PLEASE NOTE: We are unable to offer transcripts for our programme interviews. Today is broadcast live and the running order is subject to change.
The Independent Police Complaints Commission is to probe why more was not done to help a mother and her disabled daughter subjected to abuse. And Prime Minister Gordon Brown is expected to announce a crackdown on anti-social behaviour in his keynote speech to the Labour party conference.
President Barack Obama is to hold the first of five meetings with his security advisers to look at whether the strategy for Afghanistan is on the right track. North America editor Mark Mardell reports on why the top US and Nato commander in Afghanistan has warned of likely failure without more troops.
Children whose mothers work are less likely to lead healthy lives than those with "stay at home" mums, a study says. Professor Catherine Law, who led the research, discusses the study of more than 12,500 five-year-olds.
Life at party conference comes in all shapes and sizes. During the conferences there are debates and meetings on smoking culture, children, shooting, angling, Azerbaijan, Christian socialism, wildlife and the history of the suffragettes amongst many others. Today presenter Jim Naughtie catches the atmosphere of the real conference enthusiast.
Fiona Pilkington, 38, committed suicide and unlawfully killed her 18 year-old daughter, Francecca Hardwick, after repeatedly asking for help following years of abuse at the hands of neighbours. Correspondent Mike Thomson reports from Leicestershire on whether too little is being done to control unruly youths that are making lives a misery.
One opinion poll has put Labour in third place behind the Liberal Democrats. Prime Minister Gordon Brown is under pressure to make the speech of his life to rally support within the party. Former Labour leader Neil Kinnock, who had his own painful tussles with the electorate, discusses how to change the opinion of those who do not warm to a leader.
A 14-year-old girl has died after being given a cervical cancer jab as part of a national immunisation programme, but the exact cause of death is unknown. David Elliman, a consultant in community paediatrics at Great Ormond Street Hospital, examines whether the routine programme of vaccinating 12- and 13-year-old girls should be continued.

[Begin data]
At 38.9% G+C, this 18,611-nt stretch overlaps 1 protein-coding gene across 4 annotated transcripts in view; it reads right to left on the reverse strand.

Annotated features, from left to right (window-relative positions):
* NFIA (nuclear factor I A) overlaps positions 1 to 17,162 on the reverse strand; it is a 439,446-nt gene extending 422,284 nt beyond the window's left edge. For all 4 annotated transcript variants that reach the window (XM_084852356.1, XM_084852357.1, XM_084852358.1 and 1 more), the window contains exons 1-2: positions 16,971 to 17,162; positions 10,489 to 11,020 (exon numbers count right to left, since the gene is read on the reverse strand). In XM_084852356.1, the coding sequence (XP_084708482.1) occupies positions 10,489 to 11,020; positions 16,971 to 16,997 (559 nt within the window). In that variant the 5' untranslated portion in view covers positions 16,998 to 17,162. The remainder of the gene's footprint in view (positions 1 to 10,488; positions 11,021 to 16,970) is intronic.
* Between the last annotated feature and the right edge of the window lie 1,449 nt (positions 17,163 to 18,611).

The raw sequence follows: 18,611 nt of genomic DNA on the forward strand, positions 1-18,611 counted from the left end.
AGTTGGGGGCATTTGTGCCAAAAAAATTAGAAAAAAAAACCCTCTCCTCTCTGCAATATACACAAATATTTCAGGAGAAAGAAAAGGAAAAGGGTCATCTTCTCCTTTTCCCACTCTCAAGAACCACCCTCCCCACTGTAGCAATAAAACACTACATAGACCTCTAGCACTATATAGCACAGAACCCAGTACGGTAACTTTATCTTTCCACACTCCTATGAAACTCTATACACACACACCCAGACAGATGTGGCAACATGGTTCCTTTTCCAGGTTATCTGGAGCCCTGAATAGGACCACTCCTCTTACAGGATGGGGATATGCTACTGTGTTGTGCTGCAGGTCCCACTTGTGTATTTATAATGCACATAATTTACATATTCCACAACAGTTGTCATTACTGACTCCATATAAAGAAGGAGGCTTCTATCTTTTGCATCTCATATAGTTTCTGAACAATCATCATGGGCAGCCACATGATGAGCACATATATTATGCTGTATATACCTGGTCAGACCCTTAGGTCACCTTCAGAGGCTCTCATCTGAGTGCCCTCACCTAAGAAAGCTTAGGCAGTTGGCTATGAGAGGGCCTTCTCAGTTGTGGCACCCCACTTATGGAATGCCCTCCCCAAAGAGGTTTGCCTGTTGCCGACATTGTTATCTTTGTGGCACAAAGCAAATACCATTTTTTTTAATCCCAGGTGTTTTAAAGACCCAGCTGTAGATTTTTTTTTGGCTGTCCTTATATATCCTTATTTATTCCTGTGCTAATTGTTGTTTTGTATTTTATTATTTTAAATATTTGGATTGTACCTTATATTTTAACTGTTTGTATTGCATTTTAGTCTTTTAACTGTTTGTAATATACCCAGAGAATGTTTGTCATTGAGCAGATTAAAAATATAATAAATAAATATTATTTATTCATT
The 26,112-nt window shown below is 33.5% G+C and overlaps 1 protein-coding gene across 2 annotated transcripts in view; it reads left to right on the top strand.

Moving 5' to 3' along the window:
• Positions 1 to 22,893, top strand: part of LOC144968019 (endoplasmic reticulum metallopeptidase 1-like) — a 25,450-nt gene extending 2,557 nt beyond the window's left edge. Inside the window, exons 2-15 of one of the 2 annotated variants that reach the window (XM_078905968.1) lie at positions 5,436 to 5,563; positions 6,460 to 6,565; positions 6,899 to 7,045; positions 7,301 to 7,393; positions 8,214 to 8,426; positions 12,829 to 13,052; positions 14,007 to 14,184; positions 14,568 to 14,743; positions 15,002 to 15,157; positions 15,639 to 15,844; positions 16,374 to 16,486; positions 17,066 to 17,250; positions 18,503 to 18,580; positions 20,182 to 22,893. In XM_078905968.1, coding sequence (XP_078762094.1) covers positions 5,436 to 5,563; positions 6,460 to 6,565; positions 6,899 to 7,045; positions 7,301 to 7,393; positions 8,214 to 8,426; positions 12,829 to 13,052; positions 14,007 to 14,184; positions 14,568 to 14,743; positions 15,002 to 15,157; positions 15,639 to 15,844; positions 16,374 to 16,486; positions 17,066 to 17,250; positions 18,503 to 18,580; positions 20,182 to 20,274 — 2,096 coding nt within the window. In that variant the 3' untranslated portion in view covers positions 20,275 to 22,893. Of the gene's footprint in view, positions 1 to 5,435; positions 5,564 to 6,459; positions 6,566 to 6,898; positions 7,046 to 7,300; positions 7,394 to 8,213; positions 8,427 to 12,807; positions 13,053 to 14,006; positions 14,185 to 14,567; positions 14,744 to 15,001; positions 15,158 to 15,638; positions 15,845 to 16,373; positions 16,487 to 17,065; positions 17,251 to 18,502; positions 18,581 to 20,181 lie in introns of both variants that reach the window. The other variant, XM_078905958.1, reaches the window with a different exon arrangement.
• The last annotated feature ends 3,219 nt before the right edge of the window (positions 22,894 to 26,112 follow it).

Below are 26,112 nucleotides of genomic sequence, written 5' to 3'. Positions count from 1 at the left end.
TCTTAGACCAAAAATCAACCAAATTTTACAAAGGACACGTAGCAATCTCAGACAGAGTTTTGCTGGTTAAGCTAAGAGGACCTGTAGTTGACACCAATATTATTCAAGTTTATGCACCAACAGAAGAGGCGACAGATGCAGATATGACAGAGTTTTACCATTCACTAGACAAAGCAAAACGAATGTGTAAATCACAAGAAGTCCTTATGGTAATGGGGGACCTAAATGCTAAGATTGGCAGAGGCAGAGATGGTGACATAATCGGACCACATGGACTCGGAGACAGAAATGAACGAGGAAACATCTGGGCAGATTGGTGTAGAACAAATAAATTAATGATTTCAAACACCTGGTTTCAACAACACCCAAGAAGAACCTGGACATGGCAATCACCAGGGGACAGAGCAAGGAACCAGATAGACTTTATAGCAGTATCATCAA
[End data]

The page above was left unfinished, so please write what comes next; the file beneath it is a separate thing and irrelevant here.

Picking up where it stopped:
The IPCC is to probe why more was not done to help a mother who committed suicide and unlawfully killed her disabled daughter after being subjected to abuse. Home Secretary Alan Johnson discusses how the problem of social disorder can be addressed.
Labour is in "the fight of our lives" but the party can win the next election, Business Secretary Lord Mandelson said shortly before a standing ovation at the Labour party conference. Political editor Nick Robinson examines the mood in Brighton ahead of an important day for Labour.
In the run up to the winner of the Man Booker prize for fiction being announced, the Today programme is speaking to all six shortlisted authors. Arts correspondent Rebecca Jones speaks to Simon Mawer about his novel, The Glass Room.
Irish voters are preparing to head for the polls to vote for a second time on whether the EU's Lisbon Treaty should be ratified. Edward Stourton reports from Dublin Castle on how the campaigns from both sides of the argument are heating up.
Louisa Watts, 106, is trying to stop the closure of the care home where she lives in Wolverhampton and has managed to get a High Court injunction to stop the city council from doing it. Sarah Norman, of Wolverhampton City Council, and Andrew Harrop, of Age Concern and Help the Aged, discuss the council's appeal.
Children with working mothers are less active and more likely to eat unhealthy food, a study has found. Former Children's Laureate Michael Morpurgo and Karen Pasquali Jones, a journalist and working mum, discuss the pressures on parents.
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